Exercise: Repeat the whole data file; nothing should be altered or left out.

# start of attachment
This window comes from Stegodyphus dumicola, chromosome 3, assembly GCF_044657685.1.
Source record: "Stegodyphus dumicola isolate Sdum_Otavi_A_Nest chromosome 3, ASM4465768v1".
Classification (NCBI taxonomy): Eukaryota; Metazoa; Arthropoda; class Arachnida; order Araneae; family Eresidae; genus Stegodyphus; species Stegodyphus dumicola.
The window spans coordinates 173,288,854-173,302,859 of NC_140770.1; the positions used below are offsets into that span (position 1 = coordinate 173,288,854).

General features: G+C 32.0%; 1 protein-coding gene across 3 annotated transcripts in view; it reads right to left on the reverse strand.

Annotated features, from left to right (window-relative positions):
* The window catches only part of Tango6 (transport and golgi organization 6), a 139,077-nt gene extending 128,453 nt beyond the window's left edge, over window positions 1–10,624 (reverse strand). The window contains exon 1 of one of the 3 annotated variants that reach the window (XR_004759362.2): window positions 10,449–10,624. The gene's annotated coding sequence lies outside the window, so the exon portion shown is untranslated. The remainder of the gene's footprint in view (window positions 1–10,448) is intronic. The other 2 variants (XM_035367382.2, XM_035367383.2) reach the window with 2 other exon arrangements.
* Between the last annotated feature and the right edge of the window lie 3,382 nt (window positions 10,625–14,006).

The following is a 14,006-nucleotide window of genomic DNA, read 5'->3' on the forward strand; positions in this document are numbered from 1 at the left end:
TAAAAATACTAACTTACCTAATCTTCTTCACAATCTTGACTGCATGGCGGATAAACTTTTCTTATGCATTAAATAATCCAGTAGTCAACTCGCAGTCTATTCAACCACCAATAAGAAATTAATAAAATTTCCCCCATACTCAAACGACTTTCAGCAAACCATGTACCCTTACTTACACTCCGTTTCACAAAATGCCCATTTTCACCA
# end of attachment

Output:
This window comes from Stegodyphus dumicola, chromosome 3, assembly GCF_044657685.1.
Source record: "Stegodyphus dumicola isolate Sdum_Otavi_A_Nest chromosome 3, ASM4465768v1".
Classification (NCBI taxonomy): Eukaryota; Metazoa; Arthropoda; class Arachnida; order Araneae; family Eresidae; genus Stegodyphus; species Stegodyphus dumicola.
The window spans coordinates 173,288,854-173,302,859 of NC_140770.1; the positions used below are offsets into that span (position 1 = coordinate 173,288,854).

General features: G+C 32.0%; 1 protein-coding gene across 3 annotated transcripts in view; it reads right to left on the reverse strand.

Annotated features, from left to right (window-relative positions):
* The window catches only part of Tango6 (transport and golgi organization 6), a 139,077-nt gene extending 128,453 nt beyond the window's left edge, over window positions 1–10,624 (reverse strand). The window contains exon 1 of one of the 3 annotated variants that reach the window (XR_004759362.2): window positions 10,449–10,624. The gene's annotated coding sequence lies outside the window, so the exon portion shown is untranslated. The remainder of the gene's footprint in view (window positions 1–10,448) is intronic. The other 2 variants (XM_035367382.2, XM_035367383.2) reach the window with 2 other exon arrangements.
* Between the last annotated feature and the right edge of the window lie 3,382 nt (window positions 10,625–14,006).

The following is a 14,006-nucleotide window of genomic DNA, read 5'->3' on the forward strand; positions in this document are numbered from 1 at the left end:
TAAAAATACTAACTTACCTAATCTTCTTCACAATCTTGACTGCATGGCGGATAAACTTTTCTTATGCATTAAATAATCCAGTAGTCAACTCGCAGTCTATTCAACCACCAATAAGAAATTAATAAAATTTCCCCCATACTCAAACGACTTTCAGCAAACCATGTACCCTTACTTACACTCCGTTTCACAAAATGCCCATTTTCACCA